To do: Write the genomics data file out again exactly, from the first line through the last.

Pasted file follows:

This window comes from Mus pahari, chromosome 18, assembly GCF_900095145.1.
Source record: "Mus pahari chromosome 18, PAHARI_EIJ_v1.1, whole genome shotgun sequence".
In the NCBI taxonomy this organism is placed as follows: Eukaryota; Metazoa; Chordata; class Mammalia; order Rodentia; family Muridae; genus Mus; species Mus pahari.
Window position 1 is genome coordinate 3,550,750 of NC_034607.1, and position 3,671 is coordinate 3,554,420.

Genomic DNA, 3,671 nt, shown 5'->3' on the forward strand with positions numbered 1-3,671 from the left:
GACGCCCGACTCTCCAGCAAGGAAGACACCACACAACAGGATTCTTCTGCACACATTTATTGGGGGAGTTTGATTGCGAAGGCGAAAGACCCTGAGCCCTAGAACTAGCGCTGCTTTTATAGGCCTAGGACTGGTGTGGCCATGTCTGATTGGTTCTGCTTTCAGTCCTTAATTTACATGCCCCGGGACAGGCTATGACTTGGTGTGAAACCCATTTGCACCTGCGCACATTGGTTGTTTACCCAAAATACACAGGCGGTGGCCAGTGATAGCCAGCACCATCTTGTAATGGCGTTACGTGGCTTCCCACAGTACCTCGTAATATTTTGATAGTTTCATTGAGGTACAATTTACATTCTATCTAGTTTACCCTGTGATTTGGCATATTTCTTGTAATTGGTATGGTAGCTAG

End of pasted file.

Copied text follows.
This window comes from Mus pahari, chromosome 18, assembly GCF_900095145.1.
Source record: "Mus pahari chromosome 18, PAHARI_EIJ_v1.1, whole genome shotgun sequence".
In the NCBI taxonomy this organism is placed as follows: Eukaryota; Metazoa; Chordata; class Mammalia; order Rodentia; family Muridae; genus Mus; species Mus pahari.
Window position 1 is genome coordinate 3,550,750 of NC_034607.1, and position 3,671 is coordinate 3,554,420.

Genomic DNA, 3,671 nt, shown 5'->3' on the forward strand with positions numbered 1-3,671 from the left:
GACGCCCGACTCTCCAGCAAGGAAGACACCACACAACAGGATTCTTCTGCACACATTTATTGGGGGAGTTTGATTGCGAAGGCGAAAGACCCTGAGCCCTAGAACTAGCGCTGCTTTTATAGGCCTAGGACTGGTGTGGCCATGTCTGATTGGTTCTGCTTTCAGTCCTTAATTTACATGCCCCGGGACAGGCTATGACTTGGTGTGAAACCCATTTGCACCTGCGCACATTGGTTGTTTACCCAAAATACACAGGCGGTGGCCAGTGATAGCCAGCACCATCTTGTAATGGCGTTACGTGGCTTCCCACAGTACCTCGTAATATTTTGATAGTTTCATTGAGGTACAATTTACATTCTATCTAGTTTACCCTGTGATTTGGCATATTTCTTGTAATTGGTATGGTAGCTAG